Woolworths is now using energy far more efficiently than it did in 2004. Woolworths relative electricity usage now stands at 268.9 kilowatt hours, per metre square of trading space, per day. This is a 10% decrease from relative electricity usage in 2004 – our benchmark year. The business has received industry recognition for this achievement as well as the ongoing commitment to conserve energy. The major innovations driving this saving include remote monitoring of lighting and air-conditioning, automated energy systems, installation of energy efficient lighting and refrigeration plants and waste heat recycling. Woolworths has targeted a 30% reduction in both relative energy and carbon emissions by 2012. In recognition of these initiatives, Woolworths received the National Business Initiative (NBI) special award for top performance in energy efficiency in November 2008. The award aims to raise awareness about energy conservation to ensure that South Africa’s economic growth is supported by the availability of energy sources. The NBI award is contested by signatories of the Energy Efficiency Accord, a voluntary programme between business and the Department of Minerals and Energy in support of South Africa’s national energy efficiency strategy. The accord has 44 signatories – including top business leaders and associations. The award was presented at the annual ETA (Greek symbol for efficiency) Awards held recently in Johannesburg. The ETA awards are convened annually by Eskom and the Department of Minerals and Energy, to reward proven application of sound energy efficiency principles in the commercial, industrial, residential, agricultural and education sectors. The NBI award is included in proceedings in recognition of the value of the Energy Efficiency Accord. Commenting on the win Les Hall, Engineering Manager for Real Estate at Woolworths says, “We’re very pleased with the recognition. We salute all the companies who are equally concerned about the responsible use of energy. Conserving energy should be a high priority for all South Africans. Both our economy and the environment will be best served by our collective efforts to use energy more efficiently.” Valerie Geen, Director of the Sustainable Futures unit of the NBI says, “Woolworths is to be congratulated for excelling in its performance both in energy efficiency and reducing its carbon footprint. The holistic and strategic approach with real practical implementation driven through the Good business journey is a commendable example of best practice. It also provides opportunities to influence consumer behavior in taking climate change seriously”. The entries were assessed by a panel of independent engineering and energy experts. Ends. Editors notes Carbon Disclosure Leadership Award On 19 November, Woolworths was also named as having “outstanding” climate change-related disclosure practices, heading the JSE’s Top 100 Carbon Disclosure Leadership Index in the low-carbon sector. The award was presented by Minister Marthinus van Schalkwyk. The assessment was based on the quality of information disclosed by companies in response to the Carbon Disclosure Project (CDP). The initiative also seeks to highlight the importance of monitoring and addressing carbon output in the private sector. In his address to over 200 people representing the various companies Minister van Schalkwyk complimented businesses who participated in the project. He said they would be better prepared for mandatory reporting which government planned to implement in the foreseeable future. What Woolworths is doing to save energy? The energy saving initiatives are part of the Good business journey, a multifaceted plan that incorporates a series of challenging targets and commitments, centred on four key priorities: accelerating transformation, driving social development, enhancing our environmental focus, and addressing climate change. Woolworths energy saving efforts include: Lighting and air conditioning systems – All light fittings in Western and Eastern Cape stores have been changed to energy efficient fittings. Woolworths is currently rolling this programme out in KwaZulu-Natal and Gauteng; – Woolworths only uses electronic ballasts, in place of magnetic chokes in stores, depots and offices, resulting in a 15% saving in lighting costs; – The electrical profiles of selected stores, depots and offices are monitored remotely to ensure that lighting and air-conditioning units are managed in the most efficient way; – Automated lighting switching equipment has been installed in our top 20 stores to ensure that lights do not remain on after hours; – Woolworths has conducted awareness programmes, campaigns and presentations at stores for the last 25 years to educate staff about efficient use of energy; – Woolworths was amongst the first retailers to sell energy efficient light bulbs in South Africa and no longer stocks incandescent light bulbs. Refrigeration – None of Woolworths stand alone food stores have air-conditioning, except in KwaZulu-Natal where the air-conditioning is required to control humidity; – Energy efficient refrigeration plants installed in stores and depots over recent years have reduced the power consumed by refrigeration by up to 40%; – Frozen foods are displayed in closed refrigeration cabinets – this has been the practice for over a decade, reducing energy usage in the freezers; – Waste heat, recycled from the refrigeration system, is pumped back in to the food market (“free heating”) helping to maintain comfortable trading conditions. Building design Woolworths considers the following energy saving measures when considering new real estate opportunities – – Natural ventilation including openable windows to offices and cross ventilation; – Use of natural light; – Energy efficient lighting and the use of a Building Management System for light switching; – Solar powered water heating; – Re-use of heat generated by plant and machinery to heat buildings in cold periods of the year. Woolworths award winning Midrand Distribution Centre An illustration of Woolworths commitment to sustainability at every level of the business is the Woolworths Midrand distribution centre, one of the largest single structures in the southern hemisphere. Every aspect of the design and construction of the 78 000m² facility has been subject to scrutiny from a social and environmental perspective, ensuring that Woolworths minimises the impact on the surrounding environment and communities. In an effort to reduce the use of electricity at the DC, some of measures utilised are: – The use of natural light in the building; – Intelligent light fittings in offices capable of dimming to adjust to ambient natural light and switching off when people leave the space; – The use of recycled heat – heat recovered from refrigeration plant is used in the underfloor heating system; – Solar thermal hot water production for ablution facilities; – The use of elevated flood lights results in a significant reduction in the number of luminaries required; – Using evaporative cooling technologies for the refrigeration plants resulting in the greatest energy saving.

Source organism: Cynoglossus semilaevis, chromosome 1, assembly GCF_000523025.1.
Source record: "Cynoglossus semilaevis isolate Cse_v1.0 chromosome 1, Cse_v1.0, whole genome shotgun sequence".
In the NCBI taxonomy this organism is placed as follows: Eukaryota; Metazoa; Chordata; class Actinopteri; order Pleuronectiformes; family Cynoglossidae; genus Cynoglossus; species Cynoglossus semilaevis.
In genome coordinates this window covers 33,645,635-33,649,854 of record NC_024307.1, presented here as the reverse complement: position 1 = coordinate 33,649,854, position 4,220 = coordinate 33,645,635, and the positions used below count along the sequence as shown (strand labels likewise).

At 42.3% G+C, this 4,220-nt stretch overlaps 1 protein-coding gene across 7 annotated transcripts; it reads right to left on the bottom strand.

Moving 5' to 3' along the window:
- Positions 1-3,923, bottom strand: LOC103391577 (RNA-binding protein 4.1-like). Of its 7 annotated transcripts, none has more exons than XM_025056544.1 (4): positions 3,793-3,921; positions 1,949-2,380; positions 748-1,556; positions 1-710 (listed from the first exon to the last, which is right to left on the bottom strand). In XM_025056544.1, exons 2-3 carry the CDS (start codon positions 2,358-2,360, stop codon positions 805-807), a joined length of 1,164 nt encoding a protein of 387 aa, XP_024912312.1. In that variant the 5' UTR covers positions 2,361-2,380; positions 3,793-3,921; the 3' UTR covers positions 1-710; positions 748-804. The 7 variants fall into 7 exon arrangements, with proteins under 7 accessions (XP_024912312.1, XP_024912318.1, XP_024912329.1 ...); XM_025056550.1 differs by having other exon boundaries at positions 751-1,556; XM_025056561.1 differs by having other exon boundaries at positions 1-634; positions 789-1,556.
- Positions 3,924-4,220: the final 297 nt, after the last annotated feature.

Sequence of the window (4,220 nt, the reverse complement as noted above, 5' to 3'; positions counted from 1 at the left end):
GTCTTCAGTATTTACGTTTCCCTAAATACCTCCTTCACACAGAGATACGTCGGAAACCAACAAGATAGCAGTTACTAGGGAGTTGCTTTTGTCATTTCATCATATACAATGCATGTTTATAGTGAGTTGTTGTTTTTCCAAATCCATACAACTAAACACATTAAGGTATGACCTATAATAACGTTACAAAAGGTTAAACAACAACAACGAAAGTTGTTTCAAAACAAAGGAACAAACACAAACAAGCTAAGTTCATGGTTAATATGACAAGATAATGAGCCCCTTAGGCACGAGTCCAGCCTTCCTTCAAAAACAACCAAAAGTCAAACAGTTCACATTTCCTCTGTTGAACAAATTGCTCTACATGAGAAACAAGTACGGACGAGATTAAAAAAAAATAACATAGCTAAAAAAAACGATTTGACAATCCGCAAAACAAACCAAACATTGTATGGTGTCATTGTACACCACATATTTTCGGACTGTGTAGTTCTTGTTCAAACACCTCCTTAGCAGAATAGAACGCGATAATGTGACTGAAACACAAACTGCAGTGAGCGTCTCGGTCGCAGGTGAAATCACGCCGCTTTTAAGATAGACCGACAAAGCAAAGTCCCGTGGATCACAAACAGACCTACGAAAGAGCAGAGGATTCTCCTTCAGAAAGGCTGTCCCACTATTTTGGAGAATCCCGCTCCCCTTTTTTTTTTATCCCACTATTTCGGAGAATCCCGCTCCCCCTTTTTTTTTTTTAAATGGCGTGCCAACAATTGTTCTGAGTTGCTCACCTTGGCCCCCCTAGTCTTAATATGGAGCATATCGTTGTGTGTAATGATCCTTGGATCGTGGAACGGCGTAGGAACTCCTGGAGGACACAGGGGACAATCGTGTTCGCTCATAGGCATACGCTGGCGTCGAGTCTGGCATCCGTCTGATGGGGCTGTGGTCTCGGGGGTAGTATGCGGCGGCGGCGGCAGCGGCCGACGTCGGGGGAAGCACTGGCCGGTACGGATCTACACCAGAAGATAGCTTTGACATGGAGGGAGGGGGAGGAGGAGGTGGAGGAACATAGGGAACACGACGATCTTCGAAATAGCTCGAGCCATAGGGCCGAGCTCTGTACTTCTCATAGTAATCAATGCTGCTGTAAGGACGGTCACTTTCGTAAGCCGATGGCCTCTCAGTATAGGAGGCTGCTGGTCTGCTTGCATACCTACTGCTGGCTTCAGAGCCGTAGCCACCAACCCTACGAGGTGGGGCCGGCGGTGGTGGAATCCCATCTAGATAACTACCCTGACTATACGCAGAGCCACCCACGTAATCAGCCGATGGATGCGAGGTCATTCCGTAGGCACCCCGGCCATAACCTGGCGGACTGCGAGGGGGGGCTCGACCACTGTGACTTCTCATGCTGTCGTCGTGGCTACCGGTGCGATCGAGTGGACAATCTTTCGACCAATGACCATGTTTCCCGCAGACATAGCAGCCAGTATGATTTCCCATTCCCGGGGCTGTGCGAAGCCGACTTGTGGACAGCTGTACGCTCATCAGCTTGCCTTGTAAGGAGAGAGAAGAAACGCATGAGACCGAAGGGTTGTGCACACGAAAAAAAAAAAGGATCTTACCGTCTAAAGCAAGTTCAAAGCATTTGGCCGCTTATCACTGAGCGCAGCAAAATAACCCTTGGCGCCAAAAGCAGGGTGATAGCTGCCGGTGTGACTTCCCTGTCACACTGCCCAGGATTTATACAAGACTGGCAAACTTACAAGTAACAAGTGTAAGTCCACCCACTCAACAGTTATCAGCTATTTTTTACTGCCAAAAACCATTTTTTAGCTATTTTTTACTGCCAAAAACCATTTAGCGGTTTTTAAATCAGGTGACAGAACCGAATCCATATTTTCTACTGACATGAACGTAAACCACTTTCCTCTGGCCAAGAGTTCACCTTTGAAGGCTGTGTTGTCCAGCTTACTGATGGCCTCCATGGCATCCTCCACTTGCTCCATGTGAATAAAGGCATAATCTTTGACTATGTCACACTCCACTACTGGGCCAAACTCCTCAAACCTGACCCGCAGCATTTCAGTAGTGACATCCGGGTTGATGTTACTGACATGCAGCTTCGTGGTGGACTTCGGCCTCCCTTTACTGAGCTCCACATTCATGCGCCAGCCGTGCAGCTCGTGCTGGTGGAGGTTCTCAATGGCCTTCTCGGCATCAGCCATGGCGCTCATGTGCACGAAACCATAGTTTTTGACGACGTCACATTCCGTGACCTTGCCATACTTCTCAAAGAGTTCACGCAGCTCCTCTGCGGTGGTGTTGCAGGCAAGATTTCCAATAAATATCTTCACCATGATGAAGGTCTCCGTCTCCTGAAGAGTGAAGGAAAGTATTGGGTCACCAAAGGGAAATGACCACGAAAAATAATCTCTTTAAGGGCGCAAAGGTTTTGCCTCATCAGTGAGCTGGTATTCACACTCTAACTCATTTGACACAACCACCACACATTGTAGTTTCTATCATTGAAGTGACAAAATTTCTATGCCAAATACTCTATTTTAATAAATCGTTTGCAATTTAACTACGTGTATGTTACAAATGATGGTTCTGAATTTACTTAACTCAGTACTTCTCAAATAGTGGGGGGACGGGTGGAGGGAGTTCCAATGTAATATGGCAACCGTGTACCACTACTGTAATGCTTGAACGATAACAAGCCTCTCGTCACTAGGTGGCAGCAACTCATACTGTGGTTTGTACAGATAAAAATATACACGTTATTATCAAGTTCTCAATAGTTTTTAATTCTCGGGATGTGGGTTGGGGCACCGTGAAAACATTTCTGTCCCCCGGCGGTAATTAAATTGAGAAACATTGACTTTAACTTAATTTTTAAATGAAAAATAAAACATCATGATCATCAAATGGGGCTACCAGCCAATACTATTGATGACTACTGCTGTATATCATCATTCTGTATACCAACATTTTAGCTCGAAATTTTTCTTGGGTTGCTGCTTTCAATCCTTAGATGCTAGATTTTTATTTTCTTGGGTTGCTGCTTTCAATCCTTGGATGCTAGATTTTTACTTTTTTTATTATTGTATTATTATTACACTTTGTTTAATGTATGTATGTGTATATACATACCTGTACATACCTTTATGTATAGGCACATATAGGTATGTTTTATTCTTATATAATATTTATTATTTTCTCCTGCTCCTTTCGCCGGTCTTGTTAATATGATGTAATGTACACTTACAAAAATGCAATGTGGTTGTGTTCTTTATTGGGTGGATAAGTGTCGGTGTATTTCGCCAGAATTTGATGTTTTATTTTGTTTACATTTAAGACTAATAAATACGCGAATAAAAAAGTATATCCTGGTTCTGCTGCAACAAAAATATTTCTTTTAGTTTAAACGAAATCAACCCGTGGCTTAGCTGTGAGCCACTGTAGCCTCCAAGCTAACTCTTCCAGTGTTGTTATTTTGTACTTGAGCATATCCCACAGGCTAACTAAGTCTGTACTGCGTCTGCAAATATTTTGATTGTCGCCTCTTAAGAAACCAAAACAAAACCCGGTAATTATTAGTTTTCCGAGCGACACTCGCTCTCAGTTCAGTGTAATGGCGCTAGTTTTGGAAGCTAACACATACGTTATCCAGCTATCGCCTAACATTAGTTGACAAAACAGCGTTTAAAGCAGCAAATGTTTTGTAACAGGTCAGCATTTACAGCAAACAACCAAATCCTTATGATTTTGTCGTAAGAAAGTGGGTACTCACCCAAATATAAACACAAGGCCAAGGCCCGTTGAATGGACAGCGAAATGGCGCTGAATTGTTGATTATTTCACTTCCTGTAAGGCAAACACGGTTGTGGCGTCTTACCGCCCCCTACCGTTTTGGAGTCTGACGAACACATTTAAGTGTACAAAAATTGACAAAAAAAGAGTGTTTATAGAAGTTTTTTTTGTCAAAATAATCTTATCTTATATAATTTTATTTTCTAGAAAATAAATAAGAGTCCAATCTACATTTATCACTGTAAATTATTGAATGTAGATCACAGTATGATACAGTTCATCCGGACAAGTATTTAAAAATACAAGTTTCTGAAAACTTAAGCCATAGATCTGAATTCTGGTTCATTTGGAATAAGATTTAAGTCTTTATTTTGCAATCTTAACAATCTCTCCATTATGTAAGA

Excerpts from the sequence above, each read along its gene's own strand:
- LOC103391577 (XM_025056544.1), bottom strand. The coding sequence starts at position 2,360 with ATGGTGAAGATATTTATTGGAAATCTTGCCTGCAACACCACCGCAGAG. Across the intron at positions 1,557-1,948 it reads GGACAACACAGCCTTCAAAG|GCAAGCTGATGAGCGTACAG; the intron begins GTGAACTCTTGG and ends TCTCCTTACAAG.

Woolworths is now using energy far more efficiently than it did in 2004. Woolworths relative electricity usage now stands at 268.9 kilowatt hours, per metre square of trading space, per day. This is a 10% decrease from relative electricity usage in 2004 –